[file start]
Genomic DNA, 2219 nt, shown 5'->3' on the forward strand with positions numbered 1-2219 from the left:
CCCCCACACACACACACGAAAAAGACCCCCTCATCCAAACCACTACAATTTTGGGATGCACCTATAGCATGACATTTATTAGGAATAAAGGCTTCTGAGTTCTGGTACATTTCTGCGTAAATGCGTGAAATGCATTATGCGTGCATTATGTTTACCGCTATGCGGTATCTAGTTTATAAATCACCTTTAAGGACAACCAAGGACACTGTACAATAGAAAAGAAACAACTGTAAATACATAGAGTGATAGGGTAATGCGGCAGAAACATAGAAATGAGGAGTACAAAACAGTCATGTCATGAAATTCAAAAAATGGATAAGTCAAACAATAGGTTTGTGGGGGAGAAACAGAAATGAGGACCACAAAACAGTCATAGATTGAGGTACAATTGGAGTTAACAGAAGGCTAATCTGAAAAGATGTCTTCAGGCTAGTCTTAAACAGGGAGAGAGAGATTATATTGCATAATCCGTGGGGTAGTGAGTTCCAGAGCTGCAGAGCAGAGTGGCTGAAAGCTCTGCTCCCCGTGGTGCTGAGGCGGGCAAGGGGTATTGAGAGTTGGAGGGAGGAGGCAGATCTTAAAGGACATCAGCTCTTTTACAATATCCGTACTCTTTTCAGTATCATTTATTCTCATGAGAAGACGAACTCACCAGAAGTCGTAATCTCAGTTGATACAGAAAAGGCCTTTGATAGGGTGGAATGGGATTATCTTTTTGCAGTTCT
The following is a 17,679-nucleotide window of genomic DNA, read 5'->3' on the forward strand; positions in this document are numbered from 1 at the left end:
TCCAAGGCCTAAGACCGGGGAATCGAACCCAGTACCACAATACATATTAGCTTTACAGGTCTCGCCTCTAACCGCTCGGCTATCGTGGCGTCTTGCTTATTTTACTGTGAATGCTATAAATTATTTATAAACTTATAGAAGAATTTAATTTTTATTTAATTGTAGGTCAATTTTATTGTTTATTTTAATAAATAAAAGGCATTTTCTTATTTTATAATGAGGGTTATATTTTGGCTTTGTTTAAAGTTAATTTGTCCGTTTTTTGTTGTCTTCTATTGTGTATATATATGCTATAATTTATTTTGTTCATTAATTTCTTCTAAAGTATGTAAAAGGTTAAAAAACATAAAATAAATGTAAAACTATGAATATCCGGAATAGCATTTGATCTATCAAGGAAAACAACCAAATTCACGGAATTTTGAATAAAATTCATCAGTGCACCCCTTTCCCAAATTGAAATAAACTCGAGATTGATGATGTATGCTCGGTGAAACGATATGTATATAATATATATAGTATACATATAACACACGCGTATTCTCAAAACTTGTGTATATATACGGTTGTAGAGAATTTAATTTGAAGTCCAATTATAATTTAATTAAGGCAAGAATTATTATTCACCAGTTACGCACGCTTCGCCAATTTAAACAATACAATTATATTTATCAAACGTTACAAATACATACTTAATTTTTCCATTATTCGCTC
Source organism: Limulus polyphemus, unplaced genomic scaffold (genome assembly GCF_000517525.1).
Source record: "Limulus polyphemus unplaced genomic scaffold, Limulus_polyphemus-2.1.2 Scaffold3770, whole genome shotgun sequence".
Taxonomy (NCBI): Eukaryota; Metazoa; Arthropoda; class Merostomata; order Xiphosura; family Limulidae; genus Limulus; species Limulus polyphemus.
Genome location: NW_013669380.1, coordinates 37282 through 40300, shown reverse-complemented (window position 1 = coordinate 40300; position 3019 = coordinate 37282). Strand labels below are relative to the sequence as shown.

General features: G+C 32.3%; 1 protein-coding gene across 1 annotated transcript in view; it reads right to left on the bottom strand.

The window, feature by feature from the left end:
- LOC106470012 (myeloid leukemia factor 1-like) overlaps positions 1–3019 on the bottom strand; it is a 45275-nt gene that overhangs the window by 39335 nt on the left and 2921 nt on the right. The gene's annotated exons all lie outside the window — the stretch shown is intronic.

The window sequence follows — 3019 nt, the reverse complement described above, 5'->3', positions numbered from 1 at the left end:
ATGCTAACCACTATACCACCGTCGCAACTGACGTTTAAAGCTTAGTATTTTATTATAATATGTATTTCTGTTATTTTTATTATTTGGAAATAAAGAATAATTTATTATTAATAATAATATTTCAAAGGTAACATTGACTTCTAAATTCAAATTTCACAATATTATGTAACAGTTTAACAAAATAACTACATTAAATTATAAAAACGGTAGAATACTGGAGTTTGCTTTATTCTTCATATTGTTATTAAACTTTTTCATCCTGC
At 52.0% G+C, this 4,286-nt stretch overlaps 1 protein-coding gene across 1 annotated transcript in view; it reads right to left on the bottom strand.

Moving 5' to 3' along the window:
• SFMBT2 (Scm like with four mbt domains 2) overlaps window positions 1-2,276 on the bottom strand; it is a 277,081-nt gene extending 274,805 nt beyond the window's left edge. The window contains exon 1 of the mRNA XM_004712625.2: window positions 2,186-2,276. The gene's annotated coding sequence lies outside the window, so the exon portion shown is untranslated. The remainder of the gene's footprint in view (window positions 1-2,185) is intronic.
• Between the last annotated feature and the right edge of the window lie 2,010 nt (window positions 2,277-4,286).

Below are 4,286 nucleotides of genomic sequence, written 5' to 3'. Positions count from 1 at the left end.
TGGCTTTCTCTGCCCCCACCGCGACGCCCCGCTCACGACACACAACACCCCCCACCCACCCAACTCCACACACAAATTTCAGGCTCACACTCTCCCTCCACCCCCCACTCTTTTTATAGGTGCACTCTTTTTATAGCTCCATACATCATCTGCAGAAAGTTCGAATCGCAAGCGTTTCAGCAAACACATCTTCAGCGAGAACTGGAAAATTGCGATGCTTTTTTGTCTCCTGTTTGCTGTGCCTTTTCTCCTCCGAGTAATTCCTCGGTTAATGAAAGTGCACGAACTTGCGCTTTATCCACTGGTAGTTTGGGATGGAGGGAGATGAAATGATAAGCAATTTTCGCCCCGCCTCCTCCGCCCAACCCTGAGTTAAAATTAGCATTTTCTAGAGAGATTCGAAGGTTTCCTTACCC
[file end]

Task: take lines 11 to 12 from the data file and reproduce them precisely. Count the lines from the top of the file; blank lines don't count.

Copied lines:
- LOC106470012 (myeloid leukemia factor 1-like) overlaps positions 1–3019 on the bottom strand; it is a 45275-nt gene that overhangs the window by 39335 nt on the left and 2921 nt on the right. The gene's annotated exons all lie outside the window — the stretch shown is intronic.

The window sequence follows — 3019 nt, the reverse complement described above, 5'->3', positions numbered from 1 at the left end: